• The aging of Americans will only increase the need for quality long-term care options. The number of Americans age 65 years or older will double by 2030 (from 34.3 to 70 million), so that one in five Americans will be elderly. The number of people 85 years or older, nearly half of whom need assistance with everyday activities, will grow even faster from approximately 4 million to 9 million.
  • Families, who are the primary caregivers for people with long-term care needs, pay a big price for this care. Although it is difficult to quantify, one study found that the economic value of care giving for families ranges from $4,800 to $10,400 per caregiver. As such, this new $3,000 tax credit could cover up to 60 percent of families' costs. In addition, not only are caregiving responsibilities expensive, they can be physically demanding and psychologically exhausting.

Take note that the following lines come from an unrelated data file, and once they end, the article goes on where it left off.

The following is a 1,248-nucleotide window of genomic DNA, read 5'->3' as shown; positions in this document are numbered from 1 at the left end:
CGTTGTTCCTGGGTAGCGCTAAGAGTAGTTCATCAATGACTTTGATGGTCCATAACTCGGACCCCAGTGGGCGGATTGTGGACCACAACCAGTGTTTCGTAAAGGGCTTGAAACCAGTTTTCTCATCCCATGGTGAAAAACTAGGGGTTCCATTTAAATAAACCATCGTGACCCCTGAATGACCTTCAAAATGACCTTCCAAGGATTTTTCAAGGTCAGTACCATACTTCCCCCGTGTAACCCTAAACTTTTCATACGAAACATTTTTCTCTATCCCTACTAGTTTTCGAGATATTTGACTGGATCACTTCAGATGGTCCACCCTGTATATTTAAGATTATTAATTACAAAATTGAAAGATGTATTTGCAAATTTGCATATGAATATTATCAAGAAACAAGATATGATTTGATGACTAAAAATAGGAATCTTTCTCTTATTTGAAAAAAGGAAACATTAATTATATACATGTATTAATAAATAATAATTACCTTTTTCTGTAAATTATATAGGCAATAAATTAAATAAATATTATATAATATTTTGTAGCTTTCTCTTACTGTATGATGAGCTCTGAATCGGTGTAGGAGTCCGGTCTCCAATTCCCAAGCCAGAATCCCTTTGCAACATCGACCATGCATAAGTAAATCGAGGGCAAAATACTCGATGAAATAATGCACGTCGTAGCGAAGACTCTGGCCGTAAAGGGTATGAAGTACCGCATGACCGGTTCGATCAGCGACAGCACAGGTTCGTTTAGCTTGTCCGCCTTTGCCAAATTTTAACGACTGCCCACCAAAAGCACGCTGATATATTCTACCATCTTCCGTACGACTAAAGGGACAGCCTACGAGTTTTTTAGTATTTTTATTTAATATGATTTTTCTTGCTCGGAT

ENACTING NEW LONG-TERM CARE INSURANCE OPTION FOR FEDERAL EMPLOYEES. The legislation President Clinton will sign today, the Long Term Care Security Act (HR 4040), provides the 13 million Federal employees, retirees, and their families with a new option to purchase non-subsidized, quality private long-term care insurance. The new insurance options will cover a range of services at group rates, including home health care, adult day care, and nursing home care. This legislation allows OPM to use its purchasing power to negotiate savings of 15 to 20 percent on commercial long-term care insurance rates and to ensure that such products meet high quality standards. It will establish the Federal government as a model employer and provide private-sector companies with a model for offering quality long-term care insurance. Because employers are only beginning to learn how to provide these benefits to their workers, only about 4 million Americans 1.5 percent of all Americans have private long-term care insurance. OPM anticipates that approximately 300,000 Federal employees will participate in this program.